I was planning to install a Neutrik NC4FD-L-B-1 (please see attached photo). Does the ground lug need to be wired?

So just wires straight to solder pots and that's all? No resistors needed anywhere? Some of the older posts were throwing me off track.

Appreciate it ....

Offline Paul Birkeland

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Re: XLR jack confusion
« Reply #3 on: December 23, 2021, 05:55:56 AM »
I'm glad you reminded me about the resistors! There are 0 ohm jumpers back at the speaker posts.  You want to remove those and install a resistor between speaker + and the chassis connected terminal, as well as speaker - and the chassis connected terminal.  The value of these resistors isn't all that important, 200 ohm 1/8W or so would do the job. 
Paul "PB" Birkeland

Bottlehead Grunt & The Repro Man

Offline Mucker

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Re: XLR jack confusion
« Reply #4 on: December 23, 2021, 12:22:35 PM »
Thanks again Paul!

I attached a photo. So essentially the steps are?:

1. Replace the jack
2. Route all the same colored wires from the speaker taps and OT's to their 4 respective solder pots on the XLR jack
3. Remove the two zero resistors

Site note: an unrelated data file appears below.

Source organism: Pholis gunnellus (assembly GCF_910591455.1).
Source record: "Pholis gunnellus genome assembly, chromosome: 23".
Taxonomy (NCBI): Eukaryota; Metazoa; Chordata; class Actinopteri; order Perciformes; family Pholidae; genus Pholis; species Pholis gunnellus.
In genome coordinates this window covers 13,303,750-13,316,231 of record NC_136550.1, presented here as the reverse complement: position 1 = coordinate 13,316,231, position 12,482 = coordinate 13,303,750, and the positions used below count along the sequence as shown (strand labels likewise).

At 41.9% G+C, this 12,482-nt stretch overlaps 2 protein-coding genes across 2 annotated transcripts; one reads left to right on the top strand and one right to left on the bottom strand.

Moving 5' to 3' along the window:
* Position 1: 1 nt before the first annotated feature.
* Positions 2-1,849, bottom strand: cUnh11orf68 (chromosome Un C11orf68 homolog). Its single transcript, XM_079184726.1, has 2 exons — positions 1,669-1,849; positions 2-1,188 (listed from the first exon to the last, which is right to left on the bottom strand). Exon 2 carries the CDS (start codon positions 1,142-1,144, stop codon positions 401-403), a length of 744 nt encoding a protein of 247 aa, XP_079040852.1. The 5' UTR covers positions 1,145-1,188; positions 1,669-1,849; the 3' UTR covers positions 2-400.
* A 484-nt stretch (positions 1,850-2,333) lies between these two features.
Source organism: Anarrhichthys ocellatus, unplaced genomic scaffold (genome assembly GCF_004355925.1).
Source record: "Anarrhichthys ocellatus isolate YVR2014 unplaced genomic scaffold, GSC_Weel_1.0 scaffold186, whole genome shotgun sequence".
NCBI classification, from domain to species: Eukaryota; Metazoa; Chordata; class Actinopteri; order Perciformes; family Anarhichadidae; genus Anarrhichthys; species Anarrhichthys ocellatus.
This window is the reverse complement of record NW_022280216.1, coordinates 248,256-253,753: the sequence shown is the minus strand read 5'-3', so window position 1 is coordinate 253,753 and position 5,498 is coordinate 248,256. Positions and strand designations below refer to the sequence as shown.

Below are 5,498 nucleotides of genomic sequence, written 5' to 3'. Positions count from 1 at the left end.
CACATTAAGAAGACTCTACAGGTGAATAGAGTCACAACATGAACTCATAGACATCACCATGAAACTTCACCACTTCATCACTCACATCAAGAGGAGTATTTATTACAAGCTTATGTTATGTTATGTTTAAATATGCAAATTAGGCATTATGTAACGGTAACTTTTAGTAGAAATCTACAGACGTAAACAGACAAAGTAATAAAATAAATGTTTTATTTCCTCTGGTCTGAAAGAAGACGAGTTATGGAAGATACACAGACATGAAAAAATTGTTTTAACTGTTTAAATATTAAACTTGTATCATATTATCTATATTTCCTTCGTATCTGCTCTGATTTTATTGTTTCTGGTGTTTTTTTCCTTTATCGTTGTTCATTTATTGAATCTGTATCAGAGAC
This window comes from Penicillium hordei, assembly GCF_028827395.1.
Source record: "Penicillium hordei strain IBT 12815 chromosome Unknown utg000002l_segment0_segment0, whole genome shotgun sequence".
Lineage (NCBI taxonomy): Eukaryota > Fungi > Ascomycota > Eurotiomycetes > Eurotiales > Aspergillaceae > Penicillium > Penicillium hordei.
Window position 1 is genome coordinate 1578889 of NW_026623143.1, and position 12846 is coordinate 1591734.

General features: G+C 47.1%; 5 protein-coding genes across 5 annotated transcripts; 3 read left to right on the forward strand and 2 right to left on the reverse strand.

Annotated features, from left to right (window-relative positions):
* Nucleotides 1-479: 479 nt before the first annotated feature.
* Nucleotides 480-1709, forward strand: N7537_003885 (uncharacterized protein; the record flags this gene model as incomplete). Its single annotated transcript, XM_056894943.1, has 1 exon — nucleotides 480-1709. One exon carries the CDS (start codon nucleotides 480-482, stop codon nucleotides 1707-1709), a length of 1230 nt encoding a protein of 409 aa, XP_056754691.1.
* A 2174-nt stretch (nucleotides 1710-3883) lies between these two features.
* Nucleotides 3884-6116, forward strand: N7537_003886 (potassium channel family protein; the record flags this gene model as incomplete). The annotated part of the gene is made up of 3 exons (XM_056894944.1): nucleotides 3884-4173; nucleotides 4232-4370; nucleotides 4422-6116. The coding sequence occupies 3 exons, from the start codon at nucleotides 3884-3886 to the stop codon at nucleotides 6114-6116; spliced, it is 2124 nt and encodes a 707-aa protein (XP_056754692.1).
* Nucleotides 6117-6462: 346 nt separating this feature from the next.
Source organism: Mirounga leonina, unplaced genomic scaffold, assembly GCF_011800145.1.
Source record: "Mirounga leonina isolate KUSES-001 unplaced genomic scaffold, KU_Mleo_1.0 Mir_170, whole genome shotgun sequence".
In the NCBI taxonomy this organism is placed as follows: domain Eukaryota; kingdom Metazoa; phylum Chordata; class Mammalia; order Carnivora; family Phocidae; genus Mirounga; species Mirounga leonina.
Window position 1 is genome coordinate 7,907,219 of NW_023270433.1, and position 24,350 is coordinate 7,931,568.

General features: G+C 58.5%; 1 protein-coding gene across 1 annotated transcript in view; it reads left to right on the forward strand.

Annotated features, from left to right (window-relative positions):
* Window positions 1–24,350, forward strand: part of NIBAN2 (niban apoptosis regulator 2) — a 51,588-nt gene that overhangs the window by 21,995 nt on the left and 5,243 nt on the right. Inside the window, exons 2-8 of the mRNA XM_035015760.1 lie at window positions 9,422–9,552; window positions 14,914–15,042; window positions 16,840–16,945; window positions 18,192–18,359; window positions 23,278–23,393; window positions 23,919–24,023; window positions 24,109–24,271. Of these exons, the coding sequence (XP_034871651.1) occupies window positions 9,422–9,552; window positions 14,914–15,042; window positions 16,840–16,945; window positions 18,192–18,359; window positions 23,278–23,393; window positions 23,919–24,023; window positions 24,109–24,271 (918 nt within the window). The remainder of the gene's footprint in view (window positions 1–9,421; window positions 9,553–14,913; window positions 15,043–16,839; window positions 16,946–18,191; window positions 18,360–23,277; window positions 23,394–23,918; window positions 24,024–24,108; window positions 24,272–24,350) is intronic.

4. Install 4 resistors as follows (yellow lines in photo)

200 ohm resistor from R+ to H1
200 ohm resistor from R- to H1
200 ohm resistor from L+ to H8
200 ohm resistor from L- to H8

Does that sound correct?

Pardon my illiteracy and thanks for the help ....

Greg
« Last Edit: December 23, 2021, 12:25:23 PM by Mucker »

Offline Paul Birkeland

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Re: XLR jack confusion
« Reply #5 on: December 23, 2021, 03:50:48 PM »
Give it a shot!
Paul "PB" Birkeland

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Offline Mucker

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Re: XLR jack confusion
« Reply #6 on: December 23, 2021, 04:07:03 PM »
Awesome .... thank you!

Offline Mucker

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Re: XLR jack confusion
« Reply #7 on: December 26, 2021, 11:33:12 AM »
I had a chance to hook up my Klipsch RP600M to the S3X. The sound was really good but sightly lacking in warmth because of the lack of full bass (a limitation of the speakers).